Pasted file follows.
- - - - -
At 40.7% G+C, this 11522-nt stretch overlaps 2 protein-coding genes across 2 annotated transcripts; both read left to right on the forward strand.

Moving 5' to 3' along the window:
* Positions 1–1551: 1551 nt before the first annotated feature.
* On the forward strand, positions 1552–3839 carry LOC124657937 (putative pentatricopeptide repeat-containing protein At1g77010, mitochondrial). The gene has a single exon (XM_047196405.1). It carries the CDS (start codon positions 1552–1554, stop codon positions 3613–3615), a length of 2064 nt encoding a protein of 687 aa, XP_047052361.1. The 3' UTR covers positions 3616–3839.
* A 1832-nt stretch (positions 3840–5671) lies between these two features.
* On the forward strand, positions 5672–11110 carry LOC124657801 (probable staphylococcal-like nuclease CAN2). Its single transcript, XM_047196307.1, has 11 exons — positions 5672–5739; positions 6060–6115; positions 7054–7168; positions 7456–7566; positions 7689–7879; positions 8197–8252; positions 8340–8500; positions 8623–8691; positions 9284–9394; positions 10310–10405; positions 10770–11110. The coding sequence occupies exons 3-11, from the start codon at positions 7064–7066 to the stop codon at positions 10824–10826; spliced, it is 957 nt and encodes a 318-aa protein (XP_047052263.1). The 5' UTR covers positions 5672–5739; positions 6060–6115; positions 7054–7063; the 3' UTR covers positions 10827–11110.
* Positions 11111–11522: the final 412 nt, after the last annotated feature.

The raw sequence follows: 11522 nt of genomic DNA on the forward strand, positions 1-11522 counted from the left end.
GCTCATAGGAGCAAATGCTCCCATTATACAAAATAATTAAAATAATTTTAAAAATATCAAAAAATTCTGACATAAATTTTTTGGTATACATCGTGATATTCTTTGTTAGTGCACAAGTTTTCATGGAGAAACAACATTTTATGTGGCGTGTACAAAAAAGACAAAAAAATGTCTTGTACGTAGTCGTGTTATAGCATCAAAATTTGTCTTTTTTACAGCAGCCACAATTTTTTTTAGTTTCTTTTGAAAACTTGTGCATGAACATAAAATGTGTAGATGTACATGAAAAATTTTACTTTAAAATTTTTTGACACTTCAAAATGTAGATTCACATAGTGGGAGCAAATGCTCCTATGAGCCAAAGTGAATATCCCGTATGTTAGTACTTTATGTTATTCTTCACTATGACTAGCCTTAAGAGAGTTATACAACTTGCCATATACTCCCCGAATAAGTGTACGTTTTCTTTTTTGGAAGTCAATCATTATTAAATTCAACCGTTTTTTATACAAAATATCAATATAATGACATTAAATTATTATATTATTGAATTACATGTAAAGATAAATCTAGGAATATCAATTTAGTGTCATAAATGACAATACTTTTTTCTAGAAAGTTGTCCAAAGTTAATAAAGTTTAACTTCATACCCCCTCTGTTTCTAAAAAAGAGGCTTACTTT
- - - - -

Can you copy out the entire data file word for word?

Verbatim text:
At 40.7% G+C, this 11522-nt stretch overlaps 2 protein-coding genes across 2 annotated transcripts; both read left to right on the forward strand.

Moving 5' to 3' along the window:
* Positions 1–1551: 1551 nt before the first annotated feature.
* On the forward strand, positions 1552–3839 carry LOC124657937 (putative pentatricopeptide repeat-containing protein At1g77010, mitochondrial). The gene has a single exon (XM_047196405.1). It carries the CDS (start codon positions 1552–1554, stop codon positions 3613–3615), a length of 2064 nt encoding a protein of 687 aa, XP_047052361.1. The 3' UTR covers positions 3616–3839.
* A 1832-nt stretch (positions 3840–5671) lies between these two features.
* On the forward strand, positions 5672–11110 carry LOC124657801 (probable staphylococcal-like nuclease CAN2). Its single transcript, XM_047196307.1, has 11 exons — positions 5672–5739; positions 6060–6115; positions 7054–7168; positions 7456–7566; positions 7689–7879; positions 8197–8252; positions 8340–8500; positions 8623–8691; positions 9284–9394; positions 10310–10405; positions 10770–11110. The coding sequence occupies exons 3-11, from the start codon at positions 7064–7066 to the stop codon at positions 10824–10826; spliced, it is 957 nt and encodes a 318-aa protein (XP_047052263.1). The 5' UTR covers positions 5672–5739; positions 6060–6115; positions 7054–7063; the 3' UTR covers positions 10827–11110.
* Positions 11111–11522: the final 412 nt, after the last annotated feature.

The raw sequence follows: 11522 nt of genomic DNA on the forward strand, positions 1-11522 counted from the left end.
GCTCATAGGAGCAAATGCTCCCATTATACAAAATAATTAAAATAATTTTAAAAATATCAAAAAATTCTGACATAAATTTTTTGGTATACATCGTGATATTCTTTGTTAGTGCACAAGTTTTCATGGAGAAACAACATTTTATGTGGCGTGTACAAAAAAGACAAAAAAATGTCTTGTACGTAGTCGTGTTATAGCATCAAAATTTGTCTTTTTTACAGCAGCCACAATTTTTTTTAGTTTCTTTTGAAAACTTGTGCATGAACATAAAATGTGTAGATGTACATGAAAAATTTTACTTTAAAATTTTTTGACACTTCAAAATGTAGATTCACATAGTGGGAGCAAATGCTCCTATGAGCCAAAGTGAATATCCCGTATGTTAGTACTTTATGTTATTCTTCACTATGACTAGCCTTAAGAGAGTTATACAACTTGCCATATACTCCCCGAATAAGTGTACGTTTTCTTTTTTGGAAGTCAATCATTATTAAATTCAACCGTTTTTTATACAAAATATCAATATAATGACATTAAATTATTATATTATTGAATTACATGTAAAGATAAATCTAGGAATATCAATTTAGTGTCATAAATGACAATACTTTTTTCTAGAAAGTTGTCCAAAGTTAATAAAGTTTAACTTCATACCCCCTCTGTTTCTAAAAAAGAGGCTTACTTT